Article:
The world economy continues to show broad-based momentum. Against that positive backdrop, the prospect of a similarly broad-based conflict over trade presents a jarring picture.
Three months ago, we updated our global growth forecast for this year and next substantially, to 3.9 percent in both years. That forecast is being borne out by continuing strong performance in the euro area, Japan, China, and the United States, all of which grew above expectations last year. We also project near-term improvements for several other emerging market and developing economies, including some recovery in commodity exporters. Continuing to power the world economy’s upswing are accelerations in investment and, notably, in trade.
Looking at the largest economies, our 2018 growth projections, compared with our earlier October 2017 projections, are 2.4 percent for the euro area (up by 0.5 percentage point), 1.2 percent for Japan (up by 0.5 percentage point), 6.6 percent for China (up by 0.1 percentage point), and 2.9 percent for the United States (up by 0.6 percentage point). U.S. growth will be boosted in part by a largely temporary fiscal stimulus, which explains over one third of our upgrade over last October for 2018 global growth.
Despite the good near-term news, longer-term prospects are more sobering. Advanced economies—facing aging populations, falling rates of labor force participation, and low productivity growth—will likely not regain the per capita growth rates they enjoyed before the global financial crisis. Emerging and developing economies present a diverse picture, and among those that are not commodity exporters, some can expect longer-term growth rates comparable to pre-crisis rates. Many commodity exporters will not be so lucky, however, despite some improvement in the outlook for commodity prices. Those countries will need to diversify their economies to boost future growth and resilience.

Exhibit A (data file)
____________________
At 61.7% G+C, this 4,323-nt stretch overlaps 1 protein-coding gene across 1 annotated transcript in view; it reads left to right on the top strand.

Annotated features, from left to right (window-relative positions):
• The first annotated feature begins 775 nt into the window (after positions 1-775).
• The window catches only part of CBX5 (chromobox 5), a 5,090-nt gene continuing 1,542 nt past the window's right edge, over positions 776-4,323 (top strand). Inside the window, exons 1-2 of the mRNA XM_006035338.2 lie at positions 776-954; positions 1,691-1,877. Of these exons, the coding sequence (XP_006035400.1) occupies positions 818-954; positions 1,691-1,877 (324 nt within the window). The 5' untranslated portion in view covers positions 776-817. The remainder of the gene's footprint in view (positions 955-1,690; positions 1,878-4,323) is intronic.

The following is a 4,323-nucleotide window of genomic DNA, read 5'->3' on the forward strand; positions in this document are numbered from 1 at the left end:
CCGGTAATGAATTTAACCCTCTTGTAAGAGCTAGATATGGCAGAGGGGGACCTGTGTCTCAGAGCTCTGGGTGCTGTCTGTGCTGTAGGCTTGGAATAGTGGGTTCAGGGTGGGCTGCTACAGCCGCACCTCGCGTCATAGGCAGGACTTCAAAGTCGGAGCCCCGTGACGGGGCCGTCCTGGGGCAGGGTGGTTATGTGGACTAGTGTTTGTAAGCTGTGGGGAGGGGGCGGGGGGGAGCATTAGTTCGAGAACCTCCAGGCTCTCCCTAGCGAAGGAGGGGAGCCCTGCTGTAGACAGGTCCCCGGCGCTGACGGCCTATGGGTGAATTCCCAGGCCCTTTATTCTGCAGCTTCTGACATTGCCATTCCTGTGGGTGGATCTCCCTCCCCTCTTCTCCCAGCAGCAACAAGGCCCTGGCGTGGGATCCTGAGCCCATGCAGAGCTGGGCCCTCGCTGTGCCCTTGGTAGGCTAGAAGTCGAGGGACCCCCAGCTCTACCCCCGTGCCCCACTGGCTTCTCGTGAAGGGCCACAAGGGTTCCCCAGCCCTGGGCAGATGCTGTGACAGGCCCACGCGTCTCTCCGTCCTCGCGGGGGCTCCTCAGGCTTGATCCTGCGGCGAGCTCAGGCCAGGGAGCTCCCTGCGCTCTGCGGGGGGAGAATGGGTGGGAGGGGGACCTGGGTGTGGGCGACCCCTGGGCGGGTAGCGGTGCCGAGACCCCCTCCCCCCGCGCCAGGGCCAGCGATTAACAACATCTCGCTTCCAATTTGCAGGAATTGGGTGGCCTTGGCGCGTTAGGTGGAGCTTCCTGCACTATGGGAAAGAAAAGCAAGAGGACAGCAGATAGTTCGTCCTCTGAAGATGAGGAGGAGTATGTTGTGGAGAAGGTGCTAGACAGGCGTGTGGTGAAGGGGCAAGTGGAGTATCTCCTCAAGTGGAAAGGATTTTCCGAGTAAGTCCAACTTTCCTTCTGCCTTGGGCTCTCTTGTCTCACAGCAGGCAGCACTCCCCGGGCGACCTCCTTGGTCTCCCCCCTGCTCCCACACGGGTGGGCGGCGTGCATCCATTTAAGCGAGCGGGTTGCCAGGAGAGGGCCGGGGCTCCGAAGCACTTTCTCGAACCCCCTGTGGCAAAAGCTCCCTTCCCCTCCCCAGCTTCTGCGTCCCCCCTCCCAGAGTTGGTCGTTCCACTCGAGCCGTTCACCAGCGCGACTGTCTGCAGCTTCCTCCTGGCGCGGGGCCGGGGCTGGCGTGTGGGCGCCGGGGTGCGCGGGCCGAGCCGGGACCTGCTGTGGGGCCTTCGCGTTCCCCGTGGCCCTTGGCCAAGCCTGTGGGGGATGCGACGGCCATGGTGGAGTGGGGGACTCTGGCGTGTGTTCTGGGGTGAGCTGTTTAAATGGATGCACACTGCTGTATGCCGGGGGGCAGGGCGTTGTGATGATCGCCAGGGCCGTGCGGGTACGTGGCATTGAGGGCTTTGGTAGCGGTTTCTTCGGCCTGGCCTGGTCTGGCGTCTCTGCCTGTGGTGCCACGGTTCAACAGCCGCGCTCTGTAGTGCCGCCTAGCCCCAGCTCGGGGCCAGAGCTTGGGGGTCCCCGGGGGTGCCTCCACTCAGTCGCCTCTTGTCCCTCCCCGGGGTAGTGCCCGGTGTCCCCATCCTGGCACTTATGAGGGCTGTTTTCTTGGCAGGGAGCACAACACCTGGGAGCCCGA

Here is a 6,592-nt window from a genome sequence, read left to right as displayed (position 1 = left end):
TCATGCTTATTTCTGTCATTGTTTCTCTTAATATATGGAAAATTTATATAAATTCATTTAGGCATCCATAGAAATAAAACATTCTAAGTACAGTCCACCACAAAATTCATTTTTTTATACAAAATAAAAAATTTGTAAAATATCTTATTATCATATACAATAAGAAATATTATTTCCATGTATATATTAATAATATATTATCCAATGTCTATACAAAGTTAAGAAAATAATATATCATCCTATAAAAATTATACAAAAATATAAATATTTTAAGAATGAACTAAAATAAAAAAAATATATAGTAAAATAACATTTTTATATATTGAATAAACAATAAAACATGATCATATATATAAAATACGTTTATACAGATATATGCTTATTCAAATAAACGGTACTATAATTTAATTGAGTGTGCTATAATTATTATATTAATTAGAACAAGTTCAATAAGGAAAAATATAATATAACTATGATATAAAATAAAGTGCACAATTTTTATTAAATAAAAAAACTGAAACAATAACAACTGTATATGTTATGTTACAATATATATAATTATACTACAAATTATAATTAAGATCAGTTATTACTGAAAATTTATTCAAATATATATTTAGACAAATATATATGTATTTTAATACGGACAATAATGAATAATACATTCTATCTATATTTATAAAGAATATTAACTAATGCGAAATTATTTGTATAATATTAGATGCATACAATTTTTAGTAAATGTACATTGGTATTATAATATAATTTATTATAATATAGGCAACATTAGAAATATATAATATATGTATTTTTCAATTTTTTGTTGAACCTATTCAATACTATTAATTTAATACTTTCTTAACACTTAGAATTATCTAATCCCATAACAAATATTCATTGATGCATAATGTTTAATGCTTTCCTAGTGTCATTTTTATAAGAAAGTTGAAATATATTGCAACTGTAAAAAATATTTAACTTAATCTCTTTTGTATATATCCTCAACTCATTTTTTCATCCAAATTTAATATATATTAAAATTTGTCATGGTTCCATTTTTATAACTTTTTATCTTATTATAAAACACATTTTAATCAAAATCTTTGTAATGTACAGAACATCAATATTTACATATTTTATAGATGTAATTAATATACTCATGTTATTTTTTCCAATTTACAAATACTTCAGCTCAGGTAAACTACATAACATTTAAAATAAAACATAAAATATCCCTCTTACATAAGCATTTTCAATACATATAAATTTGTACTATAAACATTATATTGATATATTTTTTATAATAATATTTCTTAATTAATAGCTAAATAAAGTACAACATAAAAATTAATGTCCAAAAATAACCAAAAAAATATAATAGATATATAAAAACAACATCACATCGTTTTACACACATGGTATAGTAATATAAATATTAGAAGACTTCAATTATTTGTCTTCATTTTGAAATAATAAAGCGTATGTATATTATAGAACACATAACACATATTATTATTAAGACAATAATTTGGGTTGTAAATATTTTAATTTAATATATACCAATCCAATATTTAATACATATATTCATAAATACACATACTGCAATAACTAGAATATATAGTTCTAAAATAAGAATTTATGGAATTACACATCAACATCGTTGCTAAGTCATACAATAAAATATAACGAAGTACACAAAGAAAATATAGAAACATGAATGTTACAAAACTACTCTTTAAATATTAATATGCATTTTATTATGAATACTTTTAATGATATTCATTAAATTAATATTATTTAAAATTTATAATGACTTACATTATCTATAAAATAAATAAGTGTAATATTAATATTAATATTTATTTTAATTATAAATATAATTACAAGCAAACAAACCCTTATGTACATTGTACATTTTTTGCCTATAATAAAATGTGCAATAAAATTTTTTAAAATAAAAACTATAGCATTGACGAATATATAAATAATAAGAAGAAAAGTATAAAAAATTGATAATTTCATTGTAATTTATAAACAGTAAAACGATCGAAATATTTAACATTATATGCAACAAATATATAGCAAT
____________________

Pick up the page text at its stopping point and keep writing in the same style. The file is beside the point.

Looking past the next few quarters, moreover, there are notable risks to the outlook. As our new Fiscal Monitor documents, global debt levels—both private and public—are very high, threatening repayment problems as monetary policies normalize in an environment where many economies face lower medium-term growth rates. As the new Global Financial Stability Report shows, global financial conditions remain generally loose despite the approach of higher monetary policy interest rates, enabling a further buildup of asset-market vulnerabilities. Geopolitical risks should not be discounted; and, of course, the recent escalating tensions over trade present a growing risk.
Perceptions of these risks could already be taking a toll. For example, while global purchasing managers’ indexes remain in expansionary territory, they have recently softened—in advanced and emerging market economies alike—owing in part to weakening export orders. Financial conditions remain easy, as just noted, but have tightened somewhat since the start of the year.
At the IMF, we have been saying for a while that the current cyclical upswing offers policymakers an ideal opportunity to make longer-term growth stronger, more resilient, and more inclusive. The present good times will not last for long, but sound policies can extend the upswing while reducing the risks of a disruptive unwinding. Countries need to rebuild fiscal buffers, enact structural reforms, and steer monetary policy cautiously in an environment that is already complex and challenging.
Instead, the prospect of trade restrictions and counter-restrictions threatens to undermine confidence and derail global growth prematurely. While some governments are pursuing substantial economic reforms, trade disputes risk diverting others from the constructive steps they would need to take now to improve and secure growth prospects.